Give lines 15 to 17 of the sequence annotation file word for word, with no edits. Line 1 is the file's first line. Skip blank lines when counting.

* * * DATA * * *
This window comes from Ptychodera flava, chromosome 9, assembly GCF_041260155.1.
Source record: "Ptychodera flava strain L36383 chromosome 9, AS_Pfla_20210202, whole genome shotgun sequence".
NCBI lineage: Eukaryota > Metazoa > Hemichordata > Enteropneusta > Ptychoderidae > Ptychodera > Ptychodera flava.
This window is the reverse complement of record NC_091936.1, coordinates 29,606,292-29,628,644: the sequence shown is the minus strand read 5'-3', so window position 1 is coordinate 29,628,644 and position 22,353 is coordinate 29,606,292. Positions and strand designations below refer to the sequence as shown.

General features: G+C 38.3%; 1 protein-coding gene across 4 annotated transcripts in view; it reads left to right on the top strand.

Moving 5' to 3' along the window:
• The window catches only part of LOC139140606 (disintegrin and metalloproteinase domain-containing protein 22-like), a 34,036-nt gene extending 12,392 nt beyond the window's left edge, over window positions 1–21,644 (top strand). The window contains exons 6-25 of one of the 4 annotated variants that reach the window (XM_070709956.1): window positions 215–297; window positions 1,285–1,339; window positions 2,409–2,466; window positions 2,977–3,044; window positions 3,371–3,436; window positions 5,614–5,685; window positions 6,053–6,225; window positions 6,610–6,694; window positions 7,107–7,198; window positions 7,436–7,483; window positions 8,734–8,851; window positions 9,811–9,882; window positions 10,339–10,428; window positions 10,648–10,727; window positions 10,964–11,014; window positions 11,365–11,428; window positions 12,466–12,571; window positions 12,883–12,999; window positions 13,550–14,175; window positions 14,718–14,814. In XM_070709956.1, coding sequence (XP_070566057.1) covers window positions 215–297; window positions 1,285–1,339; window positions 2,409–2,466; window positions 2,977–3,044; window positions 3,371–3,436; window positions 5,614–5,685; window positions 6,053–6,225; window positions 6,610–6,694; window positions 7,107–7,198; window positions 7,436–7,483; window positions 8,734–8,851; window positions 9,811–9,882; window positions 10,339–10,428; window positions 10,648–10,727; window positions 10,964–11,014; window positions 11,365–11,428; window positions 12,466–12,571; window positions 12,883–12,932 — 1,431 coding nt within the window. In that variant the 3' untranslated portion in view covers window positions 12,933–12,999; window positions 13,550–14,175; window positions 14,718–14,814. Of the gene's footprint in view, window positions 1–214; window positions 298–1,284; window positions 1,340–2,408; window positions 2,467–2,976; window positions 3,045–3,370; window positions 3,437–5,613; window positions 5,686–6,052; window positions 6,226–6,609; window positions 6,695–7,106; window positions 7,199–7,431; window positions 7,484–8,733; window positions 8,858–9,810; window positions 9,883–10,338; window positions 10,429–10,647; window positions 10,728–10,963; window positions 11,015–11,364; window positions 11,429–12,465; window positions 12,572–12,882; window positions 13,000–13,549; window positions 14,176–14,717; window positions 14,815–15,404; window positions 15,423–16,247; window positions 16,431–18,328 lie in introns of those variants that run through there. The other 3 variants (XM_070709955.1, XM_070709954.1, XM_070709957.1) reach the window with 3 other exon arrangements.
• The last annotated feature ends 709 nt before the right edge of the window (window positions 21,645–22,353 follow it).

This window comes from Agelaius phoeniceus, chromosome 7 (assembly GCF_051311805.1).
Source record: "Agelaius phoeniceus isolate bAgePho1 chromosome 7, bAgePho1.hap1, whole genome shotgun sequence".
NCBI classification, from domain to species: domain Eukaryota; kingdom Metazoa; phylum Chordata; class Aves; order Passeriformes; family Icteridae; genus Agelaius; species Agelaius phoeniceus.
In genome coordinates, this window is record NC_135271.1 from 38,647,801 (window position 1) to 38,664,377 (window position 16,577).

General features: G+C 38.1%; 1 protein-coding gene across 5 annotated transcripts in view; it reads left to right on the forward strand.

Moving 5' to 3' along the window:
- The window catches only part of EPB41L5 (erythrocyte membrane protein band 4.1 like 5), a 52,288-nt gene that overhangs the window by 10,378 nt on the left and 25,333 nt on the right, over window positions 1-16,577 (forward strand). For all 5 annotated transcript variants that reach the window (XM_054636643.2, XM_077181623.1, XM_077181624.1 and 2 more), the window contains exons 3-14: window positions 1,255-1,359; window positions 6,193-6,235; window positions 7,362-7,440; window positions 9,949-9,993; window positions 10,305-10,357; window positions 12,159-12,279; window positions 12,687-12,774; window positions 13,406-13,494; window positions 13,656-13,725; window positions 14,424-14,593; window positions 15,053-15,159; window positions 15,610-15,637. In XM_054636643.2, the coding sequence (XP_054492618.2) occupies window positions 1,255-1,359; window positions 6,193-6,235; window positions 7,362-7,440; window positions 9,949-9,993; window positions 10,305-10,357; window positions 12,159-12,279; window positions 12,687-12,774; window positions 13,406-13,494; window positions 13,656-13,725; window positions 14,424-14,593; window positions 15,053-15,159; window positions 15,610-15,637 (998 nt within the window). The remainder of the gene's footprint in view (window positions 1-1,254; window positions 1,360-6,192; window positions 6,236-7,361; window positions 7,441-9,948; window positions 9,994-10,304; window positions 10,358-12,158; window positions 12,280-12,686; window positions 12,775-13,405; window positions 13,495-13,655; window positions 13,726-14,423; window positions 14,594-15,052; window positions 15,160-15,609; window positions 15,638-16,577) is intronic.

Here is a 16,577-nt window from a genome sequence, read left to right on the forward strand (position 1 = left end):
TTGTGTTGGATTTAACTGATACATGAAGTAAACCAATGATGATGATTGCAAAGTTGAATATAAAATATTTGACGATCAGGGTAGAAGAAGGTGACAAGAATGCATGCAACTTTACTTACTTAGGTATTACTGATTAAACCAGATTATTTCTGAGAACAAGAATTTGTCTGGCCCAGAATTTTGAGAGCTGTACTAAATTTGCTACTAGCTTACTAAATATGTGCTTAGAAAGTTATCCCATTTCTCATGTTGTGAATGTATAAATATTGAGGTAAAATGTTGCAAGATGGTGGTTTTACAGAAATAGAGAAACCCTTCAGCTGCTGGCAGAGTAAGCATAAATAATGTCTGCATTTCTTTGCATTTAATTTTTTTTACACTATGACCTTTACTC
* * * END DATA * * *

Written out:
- The window catches only part of EPB41L5 (erythrocyte membrane protein band 4.1 like 5), a 52,288-nt gene that overhangs the window by 10,378 nt on the left and 25,333 nt on the right, over window positions 1-16,577 (forward strand). For all 5 annotated transcript variants that reach the window (XM_054636643.2, XM_077181623.1, XM_077181624.1 and 2 more), the window contains exons 3-14: window positions 1,255-1,359; window positions 6,193-6,235; window positions 7,362-7,440; window positions 9,949-9,993; window positions 10,305-10,357; window positions 12,159-12,279; window positions 12,687-12,774; window positions 13,406-13,494; window positions 13,656-13,725; window positions 14,424-14,593; window positions 15,053-15,159; window positions 15,610-15,637. In XM_054636643.2, the coding sequence (XP_054492618.2) occupies window positions 1,255-1,359; window positions 6,193-6,235; window positions 7,362-7,440; window positions 9,949-9,993; window positions 10,305-10,357; window positions 12,159-12,279; window positions 12,687-12,774; window positions 13,406-13,494; window positions 13,656-13,725; window positions 14,424-14,593; window positions 15,053-15,159; window positions 15,610-15,637 (998 nt within the window). The remainder of the gene's footprint in view (window positions 1-1,254; window positions 1,360-6,192; window positions 6,236-7,361; window positions 7,441-9,948; window positions 9,994-10,304; window positions 10,358-12,158; window positions 12,280-12,686; window positions 12,775-13,405; window positions 13,495-13,655; window positions 13,726-14,423; window positions 14,594-15,052; window positions 15,160-15,609; window positions 15,638-16,577) is intronic.

Here is a 16,577-nt window from a genome sequence, read left to right on the forward strand (position 1 = left end):
TTGTGTTGGATTTAACTGATACATGAAGTAAACCAATGATGATGATTGCAAAGTTGAATATAAAATATTTGACGATCAGGGTAGAAGAAGGTGACAAGAATGCATGCAACTTTACTTACTTAGGTATTACTGATTAAACCAGATTATTTCTGAGAACAAGAATTTGTCTGGCCCAGAATTTTGAGAGCTGTACTAAATTTGCTACTAGCTTACTAAATATGTGCTTAGAAAGTTATCCCATTTCTCATGTTGTGAATGTATAAATATTGAGGTAAAATGTTGCAAGATGGTGGTTTTACAGAAATAGAGAAACCCTTCAGCTGCTGGCAGAGTAAGCATAAATAATGTCTGCATTTCTTTGCATTTAATTTTTTTTACACTATGACCTTTACTC